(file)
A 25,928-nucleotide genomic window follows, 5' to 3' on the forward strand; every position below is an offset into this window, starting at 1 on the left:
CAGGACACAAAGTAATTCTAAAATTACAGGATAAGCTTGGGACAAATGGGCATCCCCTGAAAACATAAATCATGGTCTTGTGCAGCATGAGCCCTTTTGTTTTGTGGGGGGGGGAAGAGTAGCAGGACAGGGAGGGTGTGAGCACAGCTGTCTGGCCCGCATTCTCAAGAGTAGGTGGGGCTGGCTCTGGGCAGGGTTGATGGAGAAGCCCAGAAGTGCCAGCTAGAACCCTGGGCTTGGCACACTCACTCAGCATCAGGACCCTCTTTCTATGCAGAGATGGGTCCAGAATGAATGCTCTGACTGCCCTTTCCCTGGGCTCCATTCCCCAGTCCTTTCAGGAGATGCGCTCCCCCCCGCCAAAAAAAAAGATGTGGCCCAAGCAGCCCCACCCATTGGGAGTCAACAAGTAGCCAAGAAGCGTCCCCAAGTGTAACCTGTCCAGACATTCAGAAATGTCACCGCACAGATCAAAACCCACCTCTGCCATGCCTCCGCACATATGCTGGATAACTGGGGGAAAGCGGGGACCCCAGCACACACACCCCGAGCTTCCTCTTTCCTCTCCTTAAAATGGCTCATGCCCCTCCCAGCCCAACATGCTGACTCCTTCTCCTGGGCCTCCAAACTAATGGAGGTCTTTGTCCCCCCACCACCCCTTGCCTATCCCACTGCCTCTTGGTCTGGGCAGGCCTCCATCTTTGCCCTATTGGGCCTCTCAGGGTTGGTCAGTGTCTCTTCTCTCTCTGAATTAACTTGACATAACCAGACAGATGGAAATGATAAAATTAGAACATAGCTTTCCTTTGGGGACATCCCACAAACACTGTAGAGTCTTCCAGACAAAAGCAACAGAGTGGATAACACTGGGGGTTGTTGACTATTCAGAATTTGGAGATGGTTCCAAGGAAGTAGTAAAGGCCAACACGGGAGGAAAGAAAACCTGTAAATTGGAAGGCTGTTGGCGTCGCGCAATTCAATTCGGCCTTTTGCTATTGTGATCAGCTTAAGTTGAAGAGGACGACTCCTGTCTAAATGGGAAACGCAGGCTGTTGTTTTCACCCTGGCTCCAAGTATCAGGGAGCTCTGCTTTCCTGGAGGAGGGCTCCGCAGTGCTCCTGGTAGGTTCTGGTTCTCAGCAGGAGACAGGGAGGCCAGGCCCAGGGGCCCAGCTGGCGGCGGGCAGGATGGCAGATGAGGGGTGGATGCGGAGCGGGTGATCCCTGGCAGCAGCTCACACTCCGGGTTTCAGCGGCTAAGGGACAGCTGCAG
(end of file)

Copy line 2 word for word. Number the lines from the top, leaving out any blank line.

CAGGACACAAAGTAATTCTAAAATTACAGGATAAGCTTGGGACAAATGGGCATCCCCTGAAAACATAAATCATGGTCTTGTGCAGCATGAGCCCTTTTGTTTTGTGGGGGGGGGAAGAGTAGCAGGACAGGGAGGGTGTGAGCACAGCTGTCTGGCCCGCATTCTCAAGAGTAGGTGGGGCTGGCTCTGGGCAGGGTTGATGGAGAAGCCCAGAAGTGCCAGCTAGAACCCTGGGCTTGGCACACTCACTCAGCATCAGGACCCTCTTTCTATGCAGAGATGGGTCCAGAATGAATGCTCTGACTGCCCTTTCCCTGGGCTCCATTCCCCAGTCCTTTCAGGAGATGCGCTCCCCCCCGCCAAAAAAAAAGATGTGGCCCAAGCAGCCCCACCCATTGGGAGTCAACAAGTAGCCAAGAAGCGTCCCCAAGTGTAACCTGTCCAGACATTCAGAAATGTCACCGCACAGATCAAAACCCACCTCTGCCATGCCTCCGCACATATGCTGGATAACTGGGGGAAAGCGGGGACCCCAGCACACACACCCCGAGCTTCCTCTTTCCTCTCCTTAAAATGGCTCATGCCCCTCCCAGCCCAACATGCTGACTCCTTCTCCTGGGCCTCCAAACTAATGGAGGTCTTTGTCCCCCCACCACCCCTTGCCTATCCCACTGCCTCTTGGTCTGGGCAGGCCTCCATCTTTGCCCTATTGGGCCTCTCAGGGTTGGTCAGTGTCTCTTCTCTCTCTGAATTAACTTGACATAACCAGACAGATGGAAATGATAAAATTAGAACATAGCTTTCCTTTGGGGACATCCCACAAACACTGTAGAGTCTTCCAGACAAAAGCAACAGAGTGGATAACACTGGGGGTTGTTGACTATTCAGAATTTGGAGATGGTTCCAAGGAAGTAGTAAAGGCCAACACGGGAGGAAAGAAAACCTGTAAATTGGAAGGCTGTTGGCGTCGCGCAATTCAATTCGGCCTTTTGCTATTGTGATCAGCTTAAGTTGAAGAGGACGACTCCTGTCTAAATGGGAAACGCAGGCTGTTGTTTTCACCCTGGCTCCAAGTATCAGGGAGCTCTGCTTTCCTGGAGGAGGGCTCCGCAGTGCTCCTGGTAGGTTCTGGTTCTCAGCAGGAGACAGGGAGGCCAGGCCCAGGGGCCCAGCTGGCGGCGGGCAGGATGGCAGATGAGGGGTGGATGCGGAGCGGGTGATCCCTGGCAGCAGCTCACACTCCGGGTTTCAGCGGCTAAGGGACAGCTGCAG